Leukaemia patients require transplants because the intensive chemotherapy and radiotherapy used to treat the disease severely weakens their immune system. The transplant provides the patient's body with healthy cells capable of regenerating this system. For patients requiring a bone-marrow transplant, an exact match is essential to ensure the body doesn't reject the new tissue. With allogeneic transplants (from another person, rather than from another part of the patient's body), the donor tissue must be of the same genetic type as the person needing the transplant, usually from a brother or sister. But with the stem cells found in cord blood, a close match is good enough.

"My job is to get consent from the mothers-to-be, then collect the blood after birth, freeze it and send it to our bank, where it is added to the register," Duffy says. "As soon as we have enough samples, this register will be available to patients throughout the world." And why exactly is cord blood so special? "The blood found in the placenta and umbilical cord is halfway between mother and baby," Duffy says. "Within that blood are stem cells that can be extracted and transfused into someone that will do the same job as bone marrow: create new, fresh, healthy blood that will eventually help cure the recipient."

And it's not just leukaemia: this treatment will potentially cure so many diseases that listing them would take a full page of this newspaper. Dr Mitchell Cairo, a professor of paediatrics, medicine and pathology at Columbia University Medical Center, explains the most significant: "Cord blood is used to treat leukaemia, lymphoma, aplastic anaemia, sickle cell anaemia, immunodeficiencies and metabolic disease, among many others."

In the US, he says, cord blood donation is "very uncommon, unfortunately, because it's an excellent alternative allogeneic donor source. There are approximately four million deliveries per year in the US but only 25,000 to 50,000 donations". This figure will increase as blood banks proliferate. In addition to public banks such as the new Nottingham centre, private banks are springing up across the globe for parents looking to harvest precious stem cells. As Cairo explains, these cells are presently used to treat blood disorders. But stem-cell technology is one of the fastest-growing and most promising fields of medicine. Within our children's lifetimes, it will be instrumental in treating a wide range of conditions.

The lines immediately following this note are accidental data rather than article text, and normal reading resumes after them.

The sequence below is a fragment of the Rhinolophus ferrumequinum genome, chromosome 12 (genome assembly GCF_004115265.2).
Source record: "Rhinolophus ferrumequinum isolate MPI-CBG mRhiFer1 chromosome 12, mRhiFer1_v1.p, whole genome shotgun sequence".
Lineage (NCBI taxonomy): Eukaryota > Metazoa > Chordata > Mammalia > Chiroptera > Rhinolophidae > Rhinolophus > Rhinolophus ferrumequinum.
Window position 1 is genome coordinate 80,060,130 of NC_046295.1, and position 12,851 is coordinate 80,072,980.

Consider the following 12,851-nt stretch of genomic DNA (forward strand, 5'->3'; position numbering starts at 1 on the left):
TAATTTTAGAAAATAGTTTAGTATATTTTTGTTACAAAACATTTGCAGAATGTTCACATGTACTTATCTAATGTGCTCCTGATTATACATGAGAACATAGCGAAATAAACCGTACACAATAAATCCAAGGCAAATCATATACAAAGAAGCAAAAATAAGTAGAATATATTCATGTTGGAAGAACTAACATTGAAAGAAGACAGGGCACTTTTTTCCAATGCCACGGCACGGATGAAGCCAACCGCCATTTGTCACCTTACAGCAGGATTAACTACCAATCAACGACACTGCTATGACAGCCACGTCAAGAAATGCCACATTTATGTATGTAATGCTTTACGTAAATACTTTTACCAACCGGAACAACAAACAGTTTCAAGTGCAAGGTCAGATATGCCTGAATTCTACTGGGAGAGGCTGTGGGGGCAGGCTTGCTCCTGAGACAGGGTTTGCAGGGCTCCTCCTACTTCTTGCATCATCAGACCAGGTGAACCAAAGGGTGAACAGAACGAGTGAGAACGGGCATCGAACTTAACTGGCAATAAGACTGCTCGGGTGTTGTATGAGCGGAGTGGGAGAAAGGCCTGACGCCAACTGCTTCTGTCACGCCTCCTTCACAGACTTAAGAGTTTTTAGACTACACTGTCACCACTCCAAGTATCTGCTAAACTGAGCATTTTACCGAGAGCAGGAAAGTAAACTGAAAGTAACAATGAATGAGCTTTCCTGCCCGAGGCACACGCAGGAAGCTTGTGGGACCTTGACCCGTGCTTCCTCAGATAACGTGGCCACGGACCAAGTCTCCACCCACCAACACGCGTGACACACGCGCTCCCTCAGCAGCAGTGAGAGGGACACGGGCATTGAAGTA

Dr Robin Lovell-Badge, the head of stem-cell biology at the UK's National Institute for Medical Research, says: "Stem-cell therapy has been around for over 20 years. But in the next decade or so we will see a wide range of applications of stem-cell-based therapies, such as using adult stem cells to repair the eye, damaged joints and bones, the heart and even the spinal cords of paralysed patients."

Stem-cell therapy hit the headlines last year when three Australians had their sight restored with a combination of their own stem cells and contact lenses. The innovative technique was used to reverse blinding corneal disease, but it promises to be a quick, painless and cheap treatment for other disorders. The stem cells were extracted from the sides of the patients' corneas, then cultured in extended-wear contact lenses. The lenses were fitted into the patients' eyes, and when the stem cells began attaching to the cornea, the lenses were removed, leaving the recipients with "new eyes".

And last January, the US Food and Drug Administration announced that it had cleared the way for the world's first clinical trial of a therapy derived from human embryonic stem cells. Trials are ongoing, with patients who have suffered severe spinal cord injuries receiving injections of specialised nerve cells that enable electrical signals to travel between the brain and the body. Researchers hope this will allow patients who have been paralysed by spinal cord injuries to make a full recovery.

Restoring sight to the blind and allowing quadriplegic patients to walk again may sound like the stuff of science fiction, but these treatments are either available now, or will be in the near future.